I think, so far those sentences are just fine. But then, there's three words at the end of each sentence that do cause me real concern. And those three words are, "We push to get out the Latino vote with our features in key states."

Now, suddenly it gets political. "We supported partners like Voto Latino to pay for rides to the polls in key states." Now, that makes everything different. So, I've got really just one question for you. Why? Why -- why -- why did Google configure its features and pay for rides to the polls to get out the Latino vote only in key states?

PICHAI: Congressman, sincerely, we found no evidence to substantiate those claims. The only effort we do around elections...

JORDAN: So, your head of multicultural marketing, who you praised her work in this e-mail, gave her a shout-out, was lying when she said you were trying to get out the Latino vote in key states?

PICHAI: We -- today in the U.S. around elections, we make it -- and this is what users look to us for. Where to register to vote, where to find your nearest polling place, what are the hours they are open. And we do -- we do those things ...

JORDAN: That's not what I'm asking.

PICHAI: ... effectively.

JORDAN: I appreciate that, Mr. Pichai. And I already -- I already said that's just -- that's being a good corporate citizen. What I'm asking is, why did you only do it in key states?

PICHAI: We didn't do any such activity as Google on any of these key states. I mean, there are employees. I think they are part...

JORDAN: Did -- did you push to get out the Latino vote in all states?

PICHAI: As Google, we don't have goals around pushing out to get any particular segment. We don't participate in partisan activities. We engage with both campaigns. We support and sponsor debates across both sides of the aisle. And we provide users with information to get the election (ph).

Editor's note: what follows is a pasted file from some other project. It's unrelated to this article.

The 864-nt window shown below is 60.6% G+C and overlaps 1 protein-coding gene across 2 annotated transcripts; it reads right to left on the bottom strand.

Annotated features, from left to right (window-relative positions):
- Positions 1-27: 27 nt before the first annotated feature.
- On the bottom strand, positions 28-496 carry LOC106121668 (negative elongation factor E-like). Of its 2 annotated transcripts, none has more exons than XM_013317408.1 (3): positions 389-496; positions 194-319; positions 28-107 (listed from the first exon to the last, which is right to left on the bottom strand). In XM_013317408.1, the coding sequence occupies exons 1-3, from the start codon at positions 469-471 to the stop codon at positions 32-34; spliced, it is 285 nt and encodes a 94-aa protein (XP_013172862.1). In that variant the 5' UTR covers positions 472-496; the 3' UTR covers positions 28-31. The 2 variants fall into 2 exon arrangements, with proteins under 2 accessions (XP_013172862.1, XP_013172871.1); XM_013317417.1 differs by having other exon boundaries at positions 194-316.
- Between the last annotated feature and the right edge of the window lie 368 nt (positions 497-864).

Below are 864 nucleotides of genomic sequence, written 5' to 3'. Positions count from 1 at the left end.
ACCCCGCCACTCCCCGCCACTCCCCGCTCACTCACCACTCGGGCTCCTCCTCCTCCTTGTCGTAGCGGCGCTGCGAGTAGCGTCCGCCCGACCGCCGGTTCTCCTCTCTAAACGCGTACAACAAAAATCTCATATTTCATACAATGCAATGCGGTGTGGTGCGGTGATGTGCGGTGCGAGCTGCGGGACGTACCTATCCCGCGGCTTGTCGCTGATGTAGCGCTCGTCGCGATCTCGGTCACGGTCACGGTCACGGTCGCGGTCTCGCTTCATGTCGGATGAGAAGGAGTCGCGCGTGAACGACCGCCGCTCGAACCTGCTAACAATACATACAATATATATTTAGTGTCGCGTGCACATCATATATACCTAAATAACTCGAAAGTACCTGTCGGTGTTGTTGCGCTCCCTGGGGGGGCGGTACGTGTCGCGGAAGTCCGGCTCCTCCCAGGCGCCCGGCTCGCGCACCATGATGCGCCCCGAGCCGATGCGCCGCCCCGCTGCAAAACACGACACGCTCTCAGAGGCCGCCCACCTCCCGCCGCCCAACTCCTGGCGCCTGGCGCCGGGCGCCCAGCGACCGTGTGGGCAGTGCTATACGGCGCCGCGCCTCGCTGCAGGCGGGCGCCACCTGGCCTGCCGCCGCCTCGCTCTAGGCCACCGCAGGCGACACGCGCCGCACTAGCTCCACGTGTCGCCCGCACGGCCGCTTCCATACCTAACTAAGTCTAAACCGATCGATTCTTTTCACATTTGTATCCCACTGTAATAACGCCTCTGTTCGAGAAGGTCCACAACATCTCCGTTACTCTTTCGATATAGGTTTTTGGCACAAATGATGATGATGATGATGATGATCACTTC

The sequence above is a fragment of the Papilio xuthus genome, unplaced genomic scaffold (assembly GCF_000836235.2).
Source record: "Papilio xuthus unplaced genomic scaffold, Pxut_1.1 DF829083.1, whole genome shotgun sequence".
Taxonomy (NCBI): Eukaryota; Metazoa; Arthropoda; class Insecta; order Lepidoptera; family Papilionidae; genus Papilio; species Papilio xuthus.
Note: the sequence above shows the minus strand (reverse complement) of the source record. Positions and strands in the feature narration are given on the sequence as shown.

JORDAN: Your head of multicultural marketing said you were pushing to get out the Latino vote, paying for rides to the poll -- to the polls for the Latino vote only in key states. And you're saying that's not accurate.

PICHAI: Yes, that's right. We haven't found any evidence to substantiate any...

(CROSSTALK)

JORDAN: So, she just made it up out of thin air the day after the election, and wrote this e-mail to your top executives. And it's not true?

PICHAI: Congress, happy to follow-up. But I think the employees today do their own activities.

JORDAN: I don't want the follow-up. I want the real answers right here in this committee.

PICHAI: As I said earlier, we have looked into it. We didn't find...

(CROSSTALK)

JORDAN: Did you push to get out the key vote in, I would say, the two most populous states for Latinos would be California and Texas. Did you push to get out the Latino vote, and pay for people to go to the polls in California and Texas?

PICHAI: We as a company didn't take (ph) any effort to push out votes for any particular demographic. That would be against our principles. We participate in the civic process in a nonpartisan way. And we think it's really important we do it that way.


JORDAN: Well, I just think it's interesting. Mr. Chairman, I know I'm over time, but I think it's interesting that their head of multicultural marketing writes an e-mail the day after the election where she talks about 71 percent of the Latino votes voted for Hillary, but that wasn't enough. And she talks about paying for rides to the polls in key states for Latino votes, to get out the Latino vote in key states. And the head of the company says that's not accurate.